Congenital TORCH infections: Pathology review

Disorders of sexual development and sex hormones: Pathology review

Amenorrhea: Pathology Review

Testicular and scrotal conditions: Pathology review

Sexually transmitted infections: Warts and ulcers: Pathology review

Sexually transmitted infections: Vaginitis and cervicitis: Pathology review

HIV and AIDS: Pathology review

Penile conditions: Pathology review




0 / 20 complete

USMLE® Step 1 questions

0 / 2 complete

High Yield Notes

9 pages



of complete


USMLE® Step 1 style questions USMLE

of complete

A 28-year-old nulliparous woman comes to the office because of chronic intermittent dull pelvic pain for 7 months. The pain usually begins a day before menses and resolves 1-2 days after the menstruation stops. She also complains of crampy pain with defecation. Menarche was at age 13. Her cycles are regular but are associated with heavy bleeding for 5 days. She is not sexually active, and there is no history of sexually transmitted disease. Family history is remarkable for ovarian cancer in her maternal grandmother. Vitals are within normal limits. BMI is 33 kg/m2. Abdominal examination shows no abnormalities. Pelvic examination shows a fixed anteverted uterus and palpable right-sided adnexal mass. Transvaginal ultrasound of the right ovary is shown below.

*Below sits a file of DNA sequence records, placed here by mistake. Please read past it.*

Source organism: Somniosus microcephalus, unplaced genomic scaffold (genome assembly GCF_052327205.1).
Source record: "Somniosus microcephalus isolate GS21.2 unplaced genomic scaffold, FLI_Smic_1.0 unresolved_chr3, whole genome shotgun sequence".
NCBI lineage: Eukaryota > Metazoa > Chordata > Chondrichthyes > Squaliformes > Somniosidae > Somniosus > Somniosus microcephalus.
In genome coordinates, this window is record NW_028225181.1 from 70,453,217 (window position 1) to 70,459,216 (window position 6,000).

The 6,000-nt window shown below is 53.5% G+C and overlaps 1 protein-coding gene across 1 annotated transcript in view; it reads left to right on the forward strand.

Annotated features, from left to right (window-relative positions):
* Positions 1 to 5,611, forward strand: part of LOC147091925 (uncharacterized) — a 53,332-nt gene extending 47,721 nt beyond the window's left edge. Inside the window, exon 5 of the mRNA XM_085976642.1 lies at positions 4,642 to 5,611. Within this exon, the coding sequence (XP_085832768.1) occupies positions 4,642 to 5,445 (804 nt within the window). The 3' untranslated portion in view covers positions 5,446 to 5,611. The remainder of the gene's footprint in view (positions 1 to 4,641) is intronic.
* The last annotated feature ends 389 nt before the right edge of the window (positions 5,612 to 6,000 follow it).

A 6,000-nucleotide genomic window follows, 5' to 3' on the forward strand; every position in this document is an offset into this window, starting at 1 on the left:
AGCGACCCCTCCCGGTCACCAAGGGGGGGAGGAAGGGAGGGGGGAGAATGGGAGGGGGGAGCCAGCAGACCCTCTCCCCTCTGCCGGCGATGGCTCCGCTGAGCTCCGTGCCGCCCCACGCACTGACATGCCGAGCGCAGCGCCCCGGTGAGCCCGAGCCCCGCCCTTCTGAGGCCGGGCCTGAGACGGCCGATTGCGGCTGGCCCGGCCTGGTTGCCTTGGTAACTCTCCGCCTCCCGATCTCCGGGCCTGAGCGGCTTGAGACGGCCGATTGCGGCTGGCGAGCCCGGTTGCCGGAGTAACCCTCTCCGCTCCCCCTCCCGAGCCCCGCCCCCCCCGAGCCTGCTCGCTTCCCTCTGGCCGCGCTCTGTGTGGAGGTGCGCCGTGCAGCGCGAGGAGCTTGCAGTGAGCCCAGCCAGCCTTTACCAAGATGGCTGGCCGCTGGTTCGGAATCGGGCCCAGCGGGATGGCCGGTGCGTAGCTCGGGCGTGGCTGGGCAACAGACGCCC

Reproduced from: radiopedia.org   

Which of the following is the most likely diagnosis?  

External References

First Aid








Danazol p. 682

endometriosis p. 665


endometriosis p. 665

Dyspareunia p. 590

endometriosis p. 665

Endometriosis p. 665

danazol for p. 682

endometriomas and p. 670

ovarian neoplasms and p. 670


endometriosis p. 665

Nonsteroidal anti-inflammatory drugs (NSAIDs) p. 499

endometriosis p. 665

Oral contraceptives (OCPs)

endometriosis p. 665

Pelvic pain

endometrioma p. 665

endometriosis p. 665

Progestins p. 681

endometriosis p. 665

Vaginal bleeding

endometriosis p. 665



Elizabeth Nixon-Shapiro, MSMI, CMI

Kaia Chessen, MScBMC

Evan Debevec-McKenney